Usage
  • 75 views
  • 870 downloads

Design and Development of a UAV System for Multispectral Imaging and Remote Sensing Applications

  • Author / Creator
    Marin Marcano, Jorge
  • The increasing use of the Unmanned Aerial Vehicles (UAVs) over the past few years has opened the door to a large number of applications in research, commercial, and industrial areas. UAVs have become an efficient, cost effective, and environmentally friendly (less or zero CO2 emissions) platform for remote sensing compared to manned vehicles. One major field in this category is multispectral sensing. Commercial solutions of UAV-compatible multispectral cameras are available but tend to have a high cost and, in most cases, lack certain flexibility when it comes to custom development. This thesis is organized in three basic sections. It begins with the development of a modular fixed-wing UAV that includes a customized airframe, integrated avionics with a custom UAV system board with redundant power supply, and single board computer (SBC) for payload interfacing. The other two sections of this thesis are focused on the design, development, and testing of two revisions of a custom multispectral imaging system. The customized fixed-wing airframe was redesigned aiming for modularity and reliability. The open-source UAV system board integrates all essential sensors and components in a small and compact board, reducing the amount of wiring and connectors, which in turn reduces weight and increases reliability. The UAV system board includes a detachable and novel redundant power supply board that provides main and backup power regulation. The complete UAV system design is presented as an efficient, and flexible platform. The multispectral imaging system is based on multiple USB 2.0 camera modules and optical filters. The first iteration, or proof of concept, introduces a 3-band multispectral imaging system based on 3 rolling shutter cameras synchronized by software, with optical filters for the green, red, and near-infrared bands. The cameras were controlled by the SBC on board of the UAV. The imaging system was tested over a grass field, and the images collected were post-processed. Resulting images were aligned and NDVI images were produced where it was possible to detect vegetation and identify different levels of vegetation stress. This system proved to be a low cost and simple, yet effective approach for custom UAV multispectral imaging. The next evolution of the system is a 12-band multispectral imaging platform based on USB 2.0 camera modules. Cameras used in this revision have a global shutter and a trigger functioning mode that allows hardware synchronization. A novel bridge board was designed to integrate all USB communications via USB HUBs and also include a microcontroller unit (MCU) in charge of triggering the cameras. The USB HUB network has selectable routes for grouping cameras to different upstream USB ports depending on the bandwidth requirements of the application. The system was tested and characterized for the maximum number of simultaneous cameras per root USB port depending on camera configuration. With the highly integrated bridge board the overall size and weight of the system was reduced, making it compatible with most UAVs. Software was also developed, based on third party tools, that allows extensive configuration of the cameras and control over the imaging system. The result of this work introduces a detailed methodology for UAV systems development, introduces a comprehensive UAV system board, and explores the capacities of USB 2.0 camera modules as part of complex imaging systems. The hardware and software platforms developed throughout this thesis are cost effective and efficient solutions that allow customization and expansion, making them an ideal development tool for UAV systems and UAV multispectral imaging applications.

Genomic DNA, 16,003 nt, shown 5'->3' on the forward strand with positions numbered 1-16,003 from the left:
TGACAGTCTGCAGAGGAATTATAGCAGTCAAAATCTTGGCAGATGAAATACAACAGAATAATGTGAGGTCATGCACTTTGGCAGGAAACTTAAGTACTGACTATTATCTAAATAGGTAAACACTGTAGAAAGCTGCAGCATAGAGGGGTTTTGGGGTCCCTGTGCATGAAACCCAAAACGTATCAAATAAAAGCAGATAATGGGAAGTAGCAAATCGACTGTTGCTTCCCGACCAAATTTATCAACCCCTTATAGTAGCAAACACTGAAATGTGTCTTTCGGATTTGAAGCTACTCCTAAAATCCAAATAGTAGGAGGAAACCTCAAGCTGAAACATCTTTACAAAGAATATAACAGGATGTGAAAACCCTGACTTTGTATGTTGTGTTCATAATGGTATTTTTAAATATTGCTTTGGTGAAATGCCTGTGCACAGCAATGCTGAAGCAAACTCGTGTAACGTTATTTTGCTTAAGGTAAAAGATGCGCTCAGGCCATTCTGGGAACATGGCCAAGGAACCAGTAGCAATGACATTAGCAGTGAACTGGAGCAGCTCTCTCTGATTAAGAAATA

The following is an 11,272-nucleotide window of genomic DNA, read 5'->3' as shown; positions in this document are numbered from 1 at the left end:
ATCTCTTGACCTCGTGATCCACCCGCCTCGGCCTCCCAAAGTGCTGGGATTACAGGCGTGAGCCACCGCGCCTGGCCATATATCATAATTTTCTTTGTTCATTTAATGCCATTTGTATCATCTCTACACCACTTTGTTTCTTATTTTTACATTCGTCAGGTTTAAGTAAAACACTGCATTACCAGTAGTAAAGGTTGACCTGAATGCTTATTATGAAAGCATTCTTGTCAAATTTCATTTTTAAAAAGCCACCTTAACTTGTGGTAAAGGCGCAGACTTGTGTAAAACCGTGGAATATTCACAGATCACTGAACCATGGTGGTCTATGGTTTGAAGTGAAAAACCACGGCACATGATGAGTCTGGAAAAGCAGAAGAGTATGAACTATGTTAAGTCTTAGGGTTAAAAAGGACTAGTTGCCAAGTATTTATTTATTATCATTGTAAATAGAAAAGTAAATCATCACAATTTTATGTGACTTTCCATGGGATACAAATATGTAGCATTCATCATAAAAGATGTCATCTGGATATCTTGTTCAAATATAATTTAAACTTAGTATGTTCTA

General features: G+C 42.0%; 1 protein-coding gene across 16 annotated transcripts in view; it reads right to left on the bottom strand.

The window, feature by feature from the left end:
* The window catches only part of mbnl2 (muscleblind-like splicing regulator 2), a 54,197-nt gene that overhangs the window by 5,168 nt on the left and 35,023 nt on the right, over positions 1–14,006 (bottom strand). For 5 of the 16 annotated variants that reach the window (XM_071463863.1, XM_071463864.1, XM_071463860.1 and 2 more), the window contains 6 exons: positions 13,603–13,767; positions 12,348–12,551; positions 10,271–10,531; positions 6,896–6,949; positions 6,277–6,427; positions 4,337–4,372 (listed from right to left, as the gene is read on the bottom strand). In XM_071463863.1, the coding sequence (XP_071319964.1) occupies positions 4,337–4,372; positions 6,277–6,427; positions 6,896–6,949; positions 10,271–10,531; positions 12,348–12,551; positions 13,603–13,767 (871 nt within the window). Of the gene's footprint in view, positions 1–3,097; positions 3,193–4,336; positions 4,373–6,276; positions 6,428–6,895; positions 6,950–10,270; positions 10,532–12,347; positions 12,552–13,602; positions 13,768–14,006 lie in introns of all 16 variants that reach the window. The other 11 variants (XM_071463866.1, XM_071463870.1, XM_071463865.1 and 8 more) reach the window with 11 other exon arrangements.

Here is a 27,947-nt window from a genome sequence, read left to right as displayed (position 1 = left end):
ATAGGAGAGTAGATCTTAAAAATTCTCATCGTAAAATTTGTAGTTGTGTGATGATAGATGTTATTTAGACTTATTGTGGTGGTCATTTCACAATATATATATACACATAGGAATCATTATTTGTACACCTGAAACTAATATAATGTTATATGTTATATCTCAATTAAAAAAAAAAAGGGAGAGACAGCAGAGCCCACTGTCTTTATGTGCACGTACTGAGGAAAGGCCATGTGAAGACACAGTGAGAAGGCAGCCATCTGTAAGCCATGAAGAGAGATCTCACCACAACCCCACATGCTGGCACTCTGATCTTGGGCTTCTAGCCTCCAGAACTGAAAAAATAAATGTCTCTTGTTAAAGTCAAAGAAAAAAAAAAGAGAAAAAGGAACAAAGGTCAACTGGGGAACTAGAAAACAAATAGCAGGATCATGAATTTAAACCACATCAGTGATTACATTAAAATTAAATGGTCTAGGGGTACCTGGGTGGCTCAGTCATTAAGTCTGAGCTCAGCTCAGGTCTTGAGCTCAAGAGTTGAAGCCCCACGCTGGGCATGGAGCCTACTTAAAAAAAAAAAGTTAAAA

• Subjects / Keywords
  • Graduation date
    Spring 2018
  • Type of Item
    Thesis
  • Degree
    Master of Science
  • DOI
    https://doi.org/10.7939/R3JW8731J
  • License
    Permission is hereby granted to the University of Alberta Libraries to reproduce single copies of this thesis and to lend or sell such copies for private, scholarly or scientific research purposes only. Where the thesis is converted to, or otherwise made available in digital form, the University of Alberta will advise potential users of the thesis of these terms. The author reserves all other publication and other rights in association with the copyright in the thesis and, except as herein before provided, neither the thesis nor any substantial portion thereof may be printed or otherwise reproduced in any material form whatsoever without the author's prior written permission.